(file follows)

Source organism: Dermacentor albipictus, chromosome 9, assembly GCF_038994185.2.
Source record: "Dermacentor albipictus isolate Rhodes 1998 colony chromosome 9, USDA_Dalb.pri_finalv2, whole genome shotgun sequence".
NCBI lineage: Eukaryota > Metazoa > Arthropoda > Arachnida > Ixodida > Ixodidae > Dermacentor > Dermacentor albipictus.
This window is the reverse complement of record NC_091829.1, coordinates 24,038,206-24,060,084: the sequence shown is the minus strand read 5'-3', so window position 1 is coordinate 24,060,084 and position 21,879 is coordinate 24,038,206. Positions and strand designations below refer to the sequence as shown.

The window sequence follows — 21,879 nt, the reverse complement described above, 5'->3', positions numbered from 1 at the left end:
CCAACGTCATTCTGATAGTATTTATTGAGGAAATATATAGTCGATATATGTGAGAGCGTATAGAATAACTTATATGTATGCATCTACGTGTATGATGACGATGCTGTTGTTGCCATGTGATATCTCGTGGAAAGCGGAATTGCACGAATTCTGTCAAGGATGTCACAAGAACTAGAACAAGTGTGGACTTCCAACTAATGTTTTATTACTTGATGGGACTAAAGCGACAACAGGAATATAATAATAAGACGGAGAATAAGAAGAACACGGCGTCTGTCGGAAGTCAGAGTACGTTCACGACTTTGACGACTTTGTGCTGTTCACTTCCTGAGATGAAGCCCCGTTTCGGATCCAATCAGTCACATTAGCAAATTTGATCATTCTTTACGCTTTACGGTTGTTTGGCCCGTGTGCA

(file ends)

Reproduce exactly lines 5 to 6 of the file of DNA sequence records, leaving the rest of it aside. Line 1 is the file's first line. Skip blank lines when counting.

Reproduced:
The window sequence follows — 21,879 nt, the reverse complement described above, 5'->3', positions numbered from 1 at the left end:
CCAACGTCATTCTGATAGTATTTATTGAGGAAATATATAGTCGATATATGTGAGAGCGTATAGAATAACTTATATGTATGCATCTACGTGTATGATGACGATGCTGTTGTTGCCATGTGATATCTCGTGGAAAGCGGAATTGCACGAATTCTGTCAAGGATGTCACAAGAACTAGAACAAGTGTGGACTTCCAACTAATGTTTTATTACTTGATGGGACTAAAGCGACAACAGGAATATAATAATAAGACGGAGAATAAGAAGAACACGGCGTCTGTCGGAAGTCAGAGTACGTTCACGACTTTGACGACTTTGTGCTGTTCACTTCCTGAGATGAAGCCCCGTTTCGGATCCAATCAGTCACATTAGCAAATTTGATCATTCTTTACGCTTTACGGTTGTTTGGCCCGTGTGCA